I’ve been working on a piece of code which returns JSON in response to some request. It has all being going fine on the local host but I’ve just deployed it up to my new test server and started to access it using JQuery and it stooped working. This is, of course, typical. This time however, my problem was ignorance rather than a programming blunder. As it turns out when returning JSON across domains you need to actually return JSONP in order to get call backs working. What is JSONP? I’m glad you asked, because I had no idea either. Basically it is the same JSON you love but wrapped with a bit of text which specifies the name of the function to call upon returning.

JSON:

{“userID”:”00000000-0000-0000-0000-000000000000″,”success”:”false”}

JSONP:

somefunction({“userID”:”00000000-0000-0000-0000-000000000000″,”success”:”false”})

Easy enough. In JQuery you need to just add another parameter to the JSON call in order to pass the name of the function to the server

$.getJSON(URL +"/json/Message/sendMessage?userName="+ $("#userName3").val()+
"&messageText="+ $("#message").val()+
"&userKey="+ key +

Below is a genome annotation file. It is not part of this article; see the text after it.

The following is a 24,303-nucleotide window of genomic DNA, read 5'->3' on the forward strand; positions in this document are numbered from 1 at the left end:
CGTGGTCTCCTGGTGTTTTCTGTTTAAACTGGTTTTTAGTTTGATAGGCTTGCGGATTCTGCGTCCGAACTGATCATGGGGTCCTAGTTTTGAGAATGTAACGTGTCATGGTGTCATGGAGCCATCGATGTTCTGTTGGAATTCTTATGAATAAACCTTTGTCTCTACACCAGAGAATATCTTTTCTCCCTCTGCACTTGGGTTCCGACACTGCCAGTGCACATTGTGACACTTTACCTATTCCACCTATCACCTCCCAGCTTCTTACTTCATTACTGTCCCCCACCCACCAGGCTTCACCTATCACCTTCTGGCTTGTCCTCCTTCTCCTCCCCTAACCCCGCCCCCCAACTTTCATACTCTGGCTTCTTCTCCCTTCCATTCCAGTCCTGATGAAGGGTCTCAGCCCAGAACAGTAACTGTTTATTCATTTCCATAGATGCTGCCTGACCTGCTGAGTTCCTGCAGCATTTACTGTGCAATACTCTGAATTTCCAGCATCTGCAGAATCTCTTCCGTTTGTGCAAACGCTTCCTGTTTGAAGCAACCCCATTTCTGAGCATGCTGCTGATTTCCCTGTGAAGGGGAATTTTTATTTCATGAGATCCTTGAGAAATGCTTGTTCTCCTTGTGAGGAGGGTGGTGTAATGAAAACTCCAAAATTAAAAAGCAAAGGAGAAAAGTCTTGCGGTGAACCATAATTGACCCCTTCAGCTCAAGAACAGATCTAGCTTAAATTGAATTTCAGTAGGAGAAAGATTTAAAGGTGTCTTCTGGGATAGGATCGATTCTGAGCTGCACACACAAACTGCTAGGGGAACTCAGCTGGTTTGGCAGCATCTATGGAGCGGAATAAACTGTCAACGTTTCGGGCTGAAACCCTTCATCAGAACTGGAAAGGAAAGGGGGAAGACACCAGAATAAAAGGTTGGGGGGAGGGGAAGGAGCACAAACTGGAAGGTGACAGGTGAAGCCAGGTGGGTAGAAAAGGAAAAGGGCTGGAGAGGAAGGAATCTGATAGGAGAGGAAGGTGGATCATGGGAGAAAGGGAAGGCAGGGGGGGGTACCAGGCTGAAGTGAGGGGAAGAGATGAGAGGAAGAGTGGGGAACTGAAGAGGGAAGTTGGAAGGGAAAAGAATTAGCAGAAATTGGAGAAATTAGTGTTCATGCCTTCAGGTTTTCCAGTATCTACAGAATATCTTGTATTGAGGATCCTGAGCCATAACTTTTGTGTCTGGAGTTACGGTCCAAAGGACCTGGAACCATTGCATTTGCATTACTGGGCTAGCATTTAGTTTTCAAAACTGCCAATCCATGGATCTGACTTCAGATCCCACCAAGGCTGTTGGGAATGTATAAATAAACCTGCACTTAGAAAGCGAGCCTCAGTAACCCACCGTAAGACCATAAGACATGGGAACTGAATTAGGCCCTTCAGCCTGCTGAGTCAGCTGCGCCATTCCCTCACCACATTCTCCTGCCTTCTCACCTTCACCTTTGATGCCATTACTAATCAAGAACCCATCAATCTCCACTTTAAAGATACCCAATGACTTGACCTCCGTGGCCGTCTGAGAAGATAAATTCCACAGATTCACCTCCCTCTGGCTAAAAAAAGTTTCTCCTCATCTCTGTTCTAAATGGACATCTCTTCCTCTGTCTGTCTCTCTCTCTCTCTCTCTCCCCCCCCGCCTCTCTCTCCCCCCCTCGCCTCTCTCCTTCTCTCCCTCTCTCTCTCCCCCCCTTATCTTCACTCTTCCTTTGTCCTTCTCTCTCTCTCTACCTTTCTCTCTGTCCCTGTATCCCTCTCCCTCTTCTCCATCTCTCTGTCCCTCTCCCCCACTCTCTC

"&jsoncallback=?",
function(json)
{
}
);

JQuery will automatically replace the ? with the name of your callback function, in this case an anonymous function.

Having discovered all of this I realized that I now had a ton of code returning JsonResults which needed to be changed. I figured the best way to do this was to actually create a JsonpResult which was based off of the JsonResult. So I did just that, basing it off of the now open sourced ASP.net MVC JsonResult

publicclass JsonpResult : System.Web.Mvc.JsonResult
{
publicoverridevoid ExecuteResult(ControllerContext context)
{
if(context ==null)
{
thrownew ArgumentNullException("context");
}

HttpResponseBase response = context.HttpContext.Response;

if(!String.IsNullOrEmpty(ContentType))
{
response.ContentType = ContentType;
}
else
{
response.ContentType ="application/json";
}
if(ContentEncoding !=null)
{
response.ContentEncoding = ContentEncoding;
}
if(Data !=null)
{
// The JavaScriptSerializer type was marked as obsolete prior to .NET Framework 3.5 SP1

pragma warning disable 0618

HttpRequestBase request = context.HttpContext.Request;

JavaScriptSerializer serializer =new JavaScriptSerializer();
if(null!= request.Params["jsoncallback"])
response.Write(request.Params["jsoncallback"]+"("+ serializer.Serialize(Data)+")");
else
response.Write(serializer.Serialize(Data));

pragma warning restore 0618

}
}
}

I then extended Controller

publicclass WopsleController : Controller
{
protectedinternal JsonpResult Jsonp(object data)
{
return Jsonp(data,null/* contentType */);
}

protectedinternal JsonpResult Jsonp(object data,string contentType)
{
return Jsonp(data, contentType,null);
}

protectedinternalvirtual JsonpResult Jsonp(object data,string contentType, Encoding contentEncoding)
{
returnnew JsonpResult
{
Data = data,
ContentType = contentType,
ContentEncoding = contentEncoding
};
}

}

and altered all my controllers to extend WopsleController rather than Controller. Seems to work pretty well.